Since the model’s constructor only type hints segregated interfaces, instead of concrete implementations, it’s really simple to use it with different cache back-ends or even with distinct database adapters. To see how this can be accomplished in a snap, take a look at the following script, which looks very similar to the one created before, only that in this case the model caches user data using the file system:

<?php

// example using the FileCache class

// include the autoloader
require_once 'Autoloader.php';
Autoloader::getInstance();

// create a user model
$userModel = new UserModel(new MySQLAdapter(array('host', 'user', 'password', 'database')), new FileCache);

// fetch a single user and display their data
$user = $userModel->fetchById(1);
echo ' First Name: ' . $user->fname .
     ' Last Name: ' . $user->lname .
     ' Email: ' . $user->email;

// fetch all the users and display their data
$users = $userModel->fetchAll();
foreach ($users as $user) {
echo ' First Name: ' . $user->fname .
     ' Last Name: ' . $user->lname .
     ' Email: ' . $user->email . '<br />';
}

// insert a new user
$userModel->insert(array(
    'fname' => 'Susan',
    'lname' => 'Norton',
    'email' => 'susan@domain.com'
));

// delete an existing user
$userModel->delete(1);

There you have it. See how simple is to create a model layer that swaps between several different cache back-ends when fetching data from a given storage? And best of all, most of this flexibility has been achieved thanks to the combined use of segregated interfaces and dependency injection.

Of course, it’s dead simple to make the model accept other caching systems, (i.e. “XCache” and “Memcached”). The beauty of this is that the whole extension process would be reduced to defining a new implementer of the previous “CacheableInterface” interface and nothing else. The model’s source code wouldn’t be changed at all.

So, what are you waiting for? Build your own wrapper for some of the mentioned cache libraries and inject it straight into the model’s internals. It’ll be a pretty instructive experience, as you’ll learn one or two more things on how to take advantage of interface segregation in PHP.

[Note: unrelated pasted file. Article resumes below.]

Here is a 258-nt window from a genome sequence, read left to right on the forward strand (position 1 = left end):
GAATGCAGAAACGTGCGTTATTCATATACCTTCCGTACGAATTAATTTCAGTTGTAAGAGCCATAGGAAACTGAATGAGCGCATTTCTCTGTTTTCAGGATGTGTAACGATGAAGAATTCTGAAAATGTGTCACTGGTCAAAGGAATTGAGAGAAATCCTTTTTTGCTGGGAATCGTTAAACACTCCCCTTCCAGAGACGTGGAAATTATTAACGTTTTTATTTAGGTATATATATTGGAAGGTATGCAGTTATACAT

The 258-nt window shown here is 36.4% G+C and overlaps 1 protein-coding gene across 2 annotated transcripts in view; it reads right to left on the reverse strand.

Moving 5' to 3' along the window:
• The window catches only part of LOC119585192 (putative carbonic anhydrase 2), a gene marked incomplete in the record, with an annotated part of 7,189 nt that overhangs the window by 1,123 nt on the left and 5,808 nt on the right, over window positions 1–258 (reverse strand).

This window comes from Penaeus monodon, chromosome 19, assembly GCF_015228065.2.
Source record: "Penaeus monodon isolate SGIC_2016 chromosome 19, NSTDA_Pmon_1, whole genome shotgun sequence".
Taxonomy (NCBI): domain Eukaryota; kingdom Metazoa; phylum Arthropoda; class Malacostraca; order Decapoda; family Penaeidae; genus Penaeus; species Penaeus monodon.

Final thoughts

Unfortunately, we’ve come to the end of this series. But, overall this humble journey has been didactical, as you learned (or at least that was my intention from the very beginning) how to use a few segregated interfaces in the deployment of several PHP projects, ranging from the construction of dynamic registry and a caching system, to the development of a simple model layer that interacts with a MySQL database.

While you should evaluate these examples only by what they are, they come in handy for demonstrating how to create classes whose functionality is achieved thanks to the implementation of fine, highly-granular contracts. What’s more, if you’re still hesitating about using interfaces when building your own object-oriented applications, think twice: even in a weakly-typed language like PHP, design by contract has a lot of sense, even at expenses of writing a few more lines of code. In the end, the payback will be invaluable, trust me.

See you in the next PHP development tutorial!     

 



 
 
>>> More MySQL Articles          >>> More By Alejandro Gervasio